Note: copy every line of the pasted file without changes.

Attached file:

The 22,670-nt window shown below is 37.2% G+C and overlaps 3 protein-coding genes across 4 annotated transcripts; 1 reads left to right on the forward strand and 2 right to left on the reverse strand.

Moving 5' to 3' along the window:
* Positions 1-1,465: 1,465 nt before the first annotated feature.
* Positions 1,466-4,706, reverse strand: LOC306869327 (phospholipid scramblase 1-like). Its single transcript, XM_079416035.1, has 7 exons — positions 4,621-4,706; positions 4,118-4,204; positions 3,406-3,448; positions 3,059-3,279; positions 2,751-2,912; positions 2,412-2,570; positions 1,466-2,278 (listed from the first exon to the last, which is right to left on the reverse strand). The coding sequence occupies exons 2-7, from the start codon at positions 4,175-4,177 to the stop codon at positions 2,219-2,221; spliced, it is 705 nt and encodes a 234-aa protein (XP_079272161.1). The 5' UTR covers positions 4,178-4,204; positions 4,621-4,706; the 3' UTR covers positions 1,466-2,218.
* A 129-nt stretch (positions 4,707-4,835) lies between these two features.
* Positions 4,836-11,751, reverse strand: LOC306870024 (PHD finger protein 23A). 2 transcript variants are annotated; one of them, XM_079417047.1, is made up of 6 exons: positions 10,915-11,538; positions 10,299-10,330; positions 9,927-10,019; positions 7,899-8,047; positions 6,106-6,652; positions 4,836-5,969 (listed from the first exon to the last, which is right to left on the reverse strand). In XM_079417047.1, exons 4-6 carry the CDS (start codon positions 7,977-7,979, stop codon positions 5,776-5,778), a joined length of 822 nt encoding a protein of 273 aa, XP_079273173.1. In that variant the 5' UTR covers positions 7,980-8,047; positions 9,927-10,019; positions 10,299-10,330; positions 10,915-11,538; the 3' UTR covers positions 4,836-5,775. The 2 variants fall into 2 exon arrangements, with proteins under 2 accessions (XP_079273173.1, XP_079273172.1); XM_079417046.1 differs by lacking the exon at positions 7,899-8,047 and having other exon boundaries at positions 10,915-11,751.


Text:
The 22,670-nt window shown below is 37.2% G+C and overlaps 3 protein-coding genes across 4 annotated transcripts; 1 reads left to right on the forward strand and 2 right to left on the reverse strand.

Moving 5' to 3' along the window:
* Positions 1-1,465: 1,465 nt before the first annotated feature.
* Positions 1,466-4,706, reverse strand: LOC306869327 (phospholipid scramblase 1-like). Its single transcript, XM_079416035.1, has 7 exons — positions 4,621-4,706; positions 4,118-4,204; positions 3,406-3,448; positions 3,059-3,279; positions 2,751-2,912; positions 2,412-2,570; positions 1,466-2,278 (listed from the first exon to the last, which is right to left on the reverse strand). The coding sequence occupies exons 2-7, from the start codon at positions 4,175-4,177 to the stop codon at positions 2,219-2,221; spliced, it is 705 nt and encodes a 234-aa protein (XP_079272161.1). The 5' UTR covers positions 4,178-4,204; positions 4,621-4,706; the 3' UTR covers positions 1,466-2,218.
* A 129-nt stretch (positions 4,707-4,835) lies between these two features.
* Positions 4,836-11,751, reverse strand: LOC306870024 (PHD finger protein 23A). 2 transcript variants are annotated; one of them, XM_079417047.1, is made up of 6 exons: positions 10,915-11,538; positions 10,299-10,330; positions 9,927-10,019; positions 7,899-8,047; positions 6,106-6,652; positions 4,836-5,969 (listed from the first exon to the last, which is right to left on the reverse strand). In XM_079417047.1, exons 4-6 carry the CDS (start codon positions 7,977-7,979, stop codon positions 5,776-5,778), a joined length of 822 nt encoding a protein of 273 aa, XP_079273173.1. In that variant the 5' UTR covers positions 7,980-8,047; positions 9,927-10,019; positions 10,299-10,330; positions 10,915-11,538; the 3' UTR covers positions 4,836-5,775. The 2 variants fall into 2 exon arrangements, with proteins under 2 accessions (XP_079273173.1, XP_079273172.1); XM_079417046.1 differs by lacking the exon at positions 7,899-8,047 and having other exon boundaries at positions 10,915-11,751.